I'm teaching a short summer course on algebraic groups and it's time to talk about the Killing form on the Lie algebra. The students are all undergrads of varying levels of inexperience, and I try to make everything seem like it has a point (going back to the basic goals of "what is an algebraic group" and "what does this have to do with representation theory"). I am having a hard time justifying the Killing form from anything like first principles: it is useful, and I can prove theorems explaining why it is useful, but I can't think of an explanation of why it is reasonable to invent. The ideal answer to this question will be a "naive" explanation. Other interesting answers (which I would appreciate for myself) can be more sophisticated.

Hi Ryan, I presume given your description of the students that they know finite groups pretty well, and have seen the averaging idempotent $e=\frac{1}{G}\sum_{g\in G} g$, and how this can be used to construct an invariant inner product on any representation of a finite group. Perhaps you can convince them that compact groups admit the same sort of averaging idempotents via integral, and so perhaps you can construct the invariant inner product on finite dimensional representations of a compact group in more or less direct analogy with finite groups. Then you can derive the properties the Killing form should satisfy on the Lie algebra by setting g=e^tX, and taking derivatives of the axioms of the group's inner product? This is the closest connection I can think of to finite group theory, which is hopefully wellunderstood by, or at least familiar to, your students. What do you think? david 


You might find Thomas Hawkin's book "Emergence of the Theory of Lie Groups" an interesting place to look for firstprinciples explanations of Lietheory facts. He explains how Killing, Cartan, and Weyl first came up with the structure theory for semisimple Lie algebras. (See Section 6.2, in particular, for a detailed discussion of Cartan's contributions to Killingstyle structure theoryincluding his introduction and use of the Killing form.) According to Hawkins, one of Killing's insights in his structure theory for a Lie algebra $\mathfrak{g}$ was to consider the characteristic polynomial $$ {\rm det} (t I  {\rm ad}(X)) = t^n \psi_1(X)t^{n1} + \psi_2(X)t^{n2} + \cdots + (1)^n\psi_n(X) $$ as a function of $X$. (The start of the structure theory was to consider those $X$regular elementssuch that the eigenvalue $0$ has minimal multiplicity.) In general the coefficients $\psi_i(X)$ are polynomial functions on $\mathfrak{g}$ that are invariants for the adjoint action of $\mathfrak{g}$ on itself. Consider, in particular, a simple Lie algebra $\mathfrak{g}$. Killing observed that the coefficient $\psi_1(X)$, which is linear a linear functional on $X$, must vanish identically, since its kernel is an ideal. Cartan considered the coefficient $\psi_2(X)$, which is a quadratic form on $X$. (The value $\psi_2(X)$ is essentially the sum of the squares of the eigenvaluesrootsof $X$, since $\psi_1(X)=0$.) The bilinear form associated to this quadratic form is the usual Killing form. The invariance of $\psi_2$ under the adjoint action translates to the "associativity" property of the Killing form. Cartan observed (in essence) that for $\mathfrak{g}$ simple, the kernel of the the associated bilinear form is either $0$ or $\mathfrak{g}$ (by invariance + simplicity), and he managed to prove that the kernel is always $0$, starting his repair of the faults in Killing's structure theory. One can look at Hawkins' book for the details of the story, stripped of modern efficiencies. It is tempting to think that the simpler structure theory of finitedimensional associative algebras (where nondegeneracy of the trace form also characterizes semisimplicity) may have inspired Cartan. It seems (again according to Hawkins) that Molien introduced this form for associative algebras (as a bilinear formas opposed to Cartan's quadratic form) independently in the same year (1893) that Cartan published his thesis.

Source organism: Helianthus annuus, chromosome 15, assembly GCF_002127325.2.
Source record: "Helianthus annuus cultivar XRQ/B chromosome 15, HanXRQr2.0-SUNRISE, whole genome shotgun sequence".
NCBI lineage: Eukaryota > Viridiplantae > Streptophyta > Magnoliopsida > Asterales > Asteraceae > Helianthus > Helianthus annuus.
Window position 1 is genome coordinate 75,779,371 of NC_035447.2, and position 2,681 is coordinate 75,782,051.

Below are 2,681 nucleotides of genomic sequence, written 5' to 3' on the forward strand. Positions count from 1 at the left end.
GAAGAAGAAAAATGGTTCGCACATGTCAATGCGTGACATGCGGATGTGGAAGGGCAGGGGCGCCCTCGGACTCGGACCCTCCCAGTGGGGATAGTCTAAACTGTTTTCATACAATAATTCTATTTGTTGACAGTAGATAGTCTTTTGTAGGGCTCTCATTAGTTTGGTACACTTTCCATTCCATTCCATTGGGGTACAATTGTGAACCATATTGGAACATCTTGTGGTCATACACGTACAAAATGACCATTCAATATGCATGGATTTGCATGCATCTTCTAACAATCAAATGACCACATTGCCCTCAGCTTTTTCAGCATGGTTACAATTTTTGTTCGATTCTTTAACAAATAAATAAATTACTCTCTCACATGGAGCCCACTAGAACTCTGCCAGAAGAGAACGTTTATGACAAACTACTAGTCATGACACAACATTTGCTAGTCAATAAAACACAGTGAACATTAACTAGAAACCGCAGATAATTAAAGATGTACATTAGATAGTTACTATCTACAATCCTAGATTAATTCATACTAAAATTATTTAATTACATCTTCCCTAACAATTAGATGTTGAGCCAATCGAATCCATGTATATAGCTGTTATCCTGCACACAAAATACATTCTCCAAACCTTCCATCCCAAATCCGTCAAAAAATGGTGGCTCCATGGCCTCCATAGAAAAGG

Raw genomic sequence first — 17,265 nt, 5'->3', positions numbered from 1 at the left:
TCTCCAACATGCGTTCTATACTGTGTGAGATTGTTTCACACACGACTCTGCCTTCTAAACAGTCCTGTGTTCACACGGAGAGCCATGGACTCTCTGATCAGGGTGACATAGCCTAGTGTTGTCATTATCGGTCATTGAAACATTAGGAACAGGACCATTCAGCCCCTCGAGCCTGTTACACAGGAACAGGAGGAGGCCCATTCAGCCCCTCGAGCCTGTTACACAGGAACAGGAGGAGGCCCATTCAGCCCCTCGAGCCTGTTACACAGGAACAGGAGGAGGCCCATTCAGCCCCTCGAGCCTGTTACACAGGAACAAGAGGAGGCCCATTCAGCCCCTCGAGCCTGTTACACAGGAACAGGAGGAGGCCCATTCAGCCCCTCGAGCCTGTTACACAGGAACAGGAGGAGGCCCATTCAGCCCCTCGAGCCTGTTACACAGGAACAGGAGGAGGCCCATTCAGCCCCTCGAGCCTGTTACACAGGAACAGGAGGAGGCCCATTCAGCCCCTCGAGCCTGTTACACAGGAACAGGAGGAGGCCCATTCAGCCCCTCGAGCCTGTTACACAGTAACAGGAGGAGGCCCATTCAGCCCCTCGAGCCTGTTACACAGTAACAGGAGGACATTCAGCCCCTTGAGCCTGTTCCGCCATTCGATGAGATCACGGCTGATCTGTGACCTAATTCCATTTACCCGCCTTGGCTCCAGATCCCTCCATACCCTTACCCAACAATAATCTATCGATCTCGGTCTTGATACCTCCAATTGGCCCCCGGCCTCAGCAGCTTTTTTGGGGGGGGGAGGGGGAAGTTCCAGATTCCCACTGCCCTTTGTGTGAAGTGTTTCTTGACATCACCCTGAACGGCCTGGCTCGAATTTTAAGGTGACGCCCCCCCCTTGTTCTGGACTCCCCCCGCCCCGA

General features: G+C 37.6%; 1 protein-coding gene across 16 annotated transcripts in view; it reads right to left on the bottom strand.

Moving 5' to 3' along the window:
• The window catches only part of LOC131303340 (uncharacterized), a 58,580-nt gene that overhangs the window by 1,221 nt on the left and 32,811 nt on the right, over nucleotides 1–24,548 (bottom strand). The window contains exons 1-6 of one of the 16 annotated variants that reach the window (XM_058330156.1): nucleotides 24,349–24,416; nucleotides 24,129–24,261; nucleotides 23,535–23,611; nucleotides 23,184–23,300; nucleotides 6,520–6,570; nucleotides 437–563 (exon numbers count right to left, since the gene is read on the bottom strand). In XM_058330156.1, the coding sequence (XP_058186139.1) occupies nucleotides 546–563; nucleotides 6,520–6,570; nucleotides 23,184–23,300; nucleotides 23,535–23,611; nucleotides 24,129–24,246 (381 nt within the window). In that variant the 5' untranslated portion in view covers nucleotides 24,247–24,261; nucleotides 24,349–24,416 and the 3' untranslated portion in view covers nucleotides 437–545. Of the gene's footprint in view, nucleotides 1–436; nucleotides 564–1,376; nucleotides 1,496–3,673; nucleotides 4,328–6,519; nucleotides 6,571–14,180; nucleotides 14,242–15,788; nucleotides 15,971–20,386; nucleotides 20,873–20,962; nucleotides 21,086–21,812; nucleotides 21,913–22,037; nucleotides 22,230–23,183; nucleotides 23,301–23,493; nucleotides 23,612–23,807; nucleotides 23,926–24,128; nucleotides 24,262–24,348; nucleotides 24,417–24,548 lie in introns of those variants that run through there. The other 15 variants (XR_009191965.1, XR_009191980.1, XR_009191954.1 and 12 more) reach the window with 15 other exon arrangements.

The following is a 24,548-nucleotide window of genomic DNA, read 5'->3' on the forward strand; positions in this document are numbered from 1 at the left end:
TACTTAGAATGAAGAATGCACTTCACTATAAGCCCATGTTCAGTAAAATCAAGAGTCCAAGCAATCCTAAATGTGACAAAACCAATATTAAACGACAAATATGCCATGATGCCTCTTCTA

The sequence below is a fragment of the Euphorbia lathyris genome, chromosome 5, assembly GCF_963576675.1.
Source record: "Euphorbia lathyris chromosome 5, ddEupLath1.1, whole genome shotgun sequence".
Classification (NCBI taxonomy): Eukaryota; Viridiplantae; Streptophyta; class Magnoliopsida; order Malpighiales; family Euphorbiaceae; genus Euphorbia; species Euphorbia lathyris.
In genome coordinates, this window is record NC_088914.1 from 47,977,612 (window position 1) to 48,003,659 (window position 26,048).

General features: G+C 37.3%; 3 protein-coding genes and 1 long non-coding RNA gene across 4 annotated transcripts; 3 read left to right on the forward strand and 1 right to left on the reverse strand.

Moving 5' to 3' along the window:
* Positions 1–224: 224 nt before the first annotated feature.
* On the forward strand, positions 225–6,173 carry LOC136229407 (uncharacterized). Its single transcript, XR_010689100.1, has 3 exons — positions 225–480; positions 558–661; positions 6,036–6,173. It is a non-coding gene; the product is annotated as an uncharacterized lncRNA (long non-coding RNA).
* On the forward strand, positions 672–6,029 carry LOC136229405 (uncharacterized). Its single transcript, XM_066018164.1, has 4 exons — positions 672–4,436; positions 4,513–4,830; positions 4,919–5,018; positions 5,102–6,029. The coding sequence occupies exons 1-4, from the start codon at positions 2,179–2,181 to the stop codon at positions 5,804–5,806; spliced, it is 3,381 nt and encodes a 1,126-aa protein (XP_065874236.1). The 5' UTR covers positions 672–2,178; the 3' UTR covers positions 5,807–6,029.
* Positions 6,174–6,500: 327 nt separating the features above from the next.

A less algebraic answer, but one that really helped me to understand the role of the Killing form, is that it induces the unique Ginvariant riemannian metric on symmetric spaces $G(\mathbb{R})/K$ (K maximal compact subgroup), another fact which was very dear to Cartan as well... 


For me, the important property of the Killing form is its naturality with respect to ideals (an illuminating fact to prove). Then, suddenly, its connection to semisimplicity becomes quite clear: could there be an abelian ideal? Well, it would have to be in the radical of the Killing form. 


I always thought of the Killing form as the natural way to introduce an invariant inner product (that was nontrivial) on a Lie algebra, hence the ideal tools for proving theorems in the semisimple case. Indeed, the trace form is a reasonable invariant bilinear form on $\mathfrak{gl}_n$, and the adjoint map is the first choice of a map from a Lie algebra into $\mathfrak{gl}_n$ that one would think of. 


It's the essentially unique (Ad) $G$ invariant "inner product"... ok, maybe not positive or negative definite, so just "pairing" ... on $\mathfrak g$. So whatever "geometry" we imagine might live on $\mathfrak g$ is expressed in terms of the Killing form. 


A onesentence answer is that the Killing form provides the appropriate generalized inner product on a Lie algebra. A slightly longer answer is that the Killing form gives structural information about (e.g.) solvability and semisimplicity via the Cartan criteria and (e.g.) allows Levi decompositions to be effected in practice and the compact real form of the semisimple part of a Lie group to be constructed via Weyl’s socalled "unitary trick".